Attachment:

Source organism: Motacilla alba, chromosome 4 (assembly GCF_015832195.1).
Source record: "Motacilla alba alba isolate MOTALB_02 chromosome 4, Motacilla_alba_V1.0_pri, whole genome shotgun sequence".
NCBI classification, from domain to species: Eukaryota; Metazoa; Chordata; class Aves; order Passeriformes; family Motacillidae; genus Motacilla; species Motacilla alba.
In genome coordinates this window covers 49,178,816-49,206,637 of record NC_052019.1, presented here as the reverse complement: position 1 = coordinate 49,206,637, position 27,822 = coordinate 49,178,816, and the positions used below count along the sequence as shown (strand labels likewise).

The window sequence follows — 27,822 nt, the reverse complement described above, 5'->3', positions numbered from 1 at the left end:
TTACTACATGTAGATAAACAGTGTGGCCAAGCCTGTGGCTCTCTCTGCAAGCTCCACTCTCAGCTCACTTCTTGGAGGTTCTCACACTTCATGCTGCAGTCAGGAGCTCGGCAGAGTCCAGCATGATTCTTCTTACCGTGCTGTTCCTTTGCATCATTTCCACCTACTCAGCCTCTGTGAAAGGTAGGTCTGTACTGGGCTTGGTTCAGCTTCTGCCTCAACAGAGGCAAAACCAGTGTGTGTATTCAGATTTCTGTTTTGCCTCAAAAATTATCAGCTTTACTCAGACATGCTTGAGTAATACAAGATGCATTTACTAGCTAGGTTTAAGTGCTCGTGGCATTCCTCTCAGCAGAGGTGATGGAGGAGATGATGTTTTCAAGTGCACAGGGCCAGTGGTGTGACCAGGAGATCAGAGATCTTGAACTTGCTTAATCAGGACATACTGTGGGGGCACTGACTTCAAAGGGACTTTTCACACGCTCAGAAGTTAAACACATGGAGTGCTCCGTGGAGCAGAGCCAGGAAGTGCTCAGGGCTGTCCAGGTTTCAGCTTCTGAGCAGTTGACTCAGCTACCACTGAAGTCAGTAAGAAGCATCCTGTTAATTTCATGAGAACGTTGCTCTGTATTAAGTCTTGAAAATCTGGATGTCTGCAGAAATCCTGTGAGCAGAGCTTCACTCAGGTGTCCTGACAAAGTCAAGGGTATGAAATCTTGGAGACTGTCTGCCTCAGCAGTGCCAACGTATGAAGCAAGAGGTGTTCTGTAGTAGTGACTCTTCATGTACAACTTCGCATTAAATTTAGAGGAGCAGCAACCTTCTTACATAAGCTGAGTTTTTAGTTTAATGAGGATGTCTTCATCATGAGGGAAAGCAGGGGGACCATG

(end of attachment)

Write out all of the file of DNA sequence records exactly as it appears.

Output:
Source organism: Motacilla alba, chromosome 4 (assembly GCF_015832195.1).
Source record: "Motacilla alba alba isolate MOTALB_02 chromosome 4, Motacilla_alba_V1.0_pri, whole genome shotgun sequence".
NCBI classification, from domain to species: Eukaryota; Metazoa; Chordata; class Aves; order Passeriformes; family Motacillidae; genus Motacilla; species Motacilla alba.
In genome coordinates this window covers 49,178,816-49,206,637 of record NC_052019.1, presented here as the reverse complement: position 1 = coordinate 49,206,637, position 27,822 = coordinate 49,178,816, and the positions used below count along the sequence as shown (strand labels likewise).

The window sequence follows — 27,822 nt, the reverse complement described above, 5'->3', positions numbered from 1 at the left end:
TTACTACATGTAGATAAACAGTGTGGCCAAGCCTGTGGCTCTCTCTGCAAGCTCCACTCTCAGCTCACTTCTTGGAGGTTCTCACACTTCATGCTGCAGTCAGGAGCTCGGCAGAGTCCAGCATGATTCTTCTTACCGTGCTGTTCCTTTGCATCATTTCCACCTACTCAGCCTCTGTGAAAGGTAGGTCTGTACTGGGCTTGGTTCAGCTTCTGCCTCAACAGAGGCAAAACCAGTGTGTGTATTCAGATTTCTGTTTTGCCTCAAAAATTATCAGCTTTACTCAGACATGCTTGAGTAATACAAGATGCATTTACTAGCTAGGTTTAAGTGCTCGTGGCATTCCTCTCAGCAGAGGTGATGGAGGAGATGATGTTTTCAAGTGCACAGGGCCAGTGGTGTGACCAGGAGATCAGAGATCTTGAACTTGCTTAATCAGGACATACTGTGGGGGCACTGACTTCAAAGGGACTTTTCACACGCTCAGAAGTTAAACACATGGAGTGCTCCGTGGAGCAGAGCCAGGAAGTGCTCAGGGCTGTCCAGGTTTCAGCTTCTGAGCAGTTGACTCAGCTACCACTGAAGTCAGTAAGAAGCATCCTGTTAATTTCATGAGAACGTTGCTCTGTATTAAGTCTTGAAAATCTGGATGTCTGCAGAAATCCTGTGAGCAGAGCTTCACTCAGGTGTCCTGACAAAGTCAAGGGTATGAAATCTTGGAGACTGTCTGCCTCAGCAGTGCCAACGTATGAAGCAAGAGGTGTTCTGTAGTAGTGACTCTTCATGTACAACTTCGCATTAAATTTAGAGGAGCAGCAACCTTCTTACATAAGCTGAGTTTTTAGTTTAATGAGGATGTCTTCATCATGAGGGAAAGCAGGGGGACCATG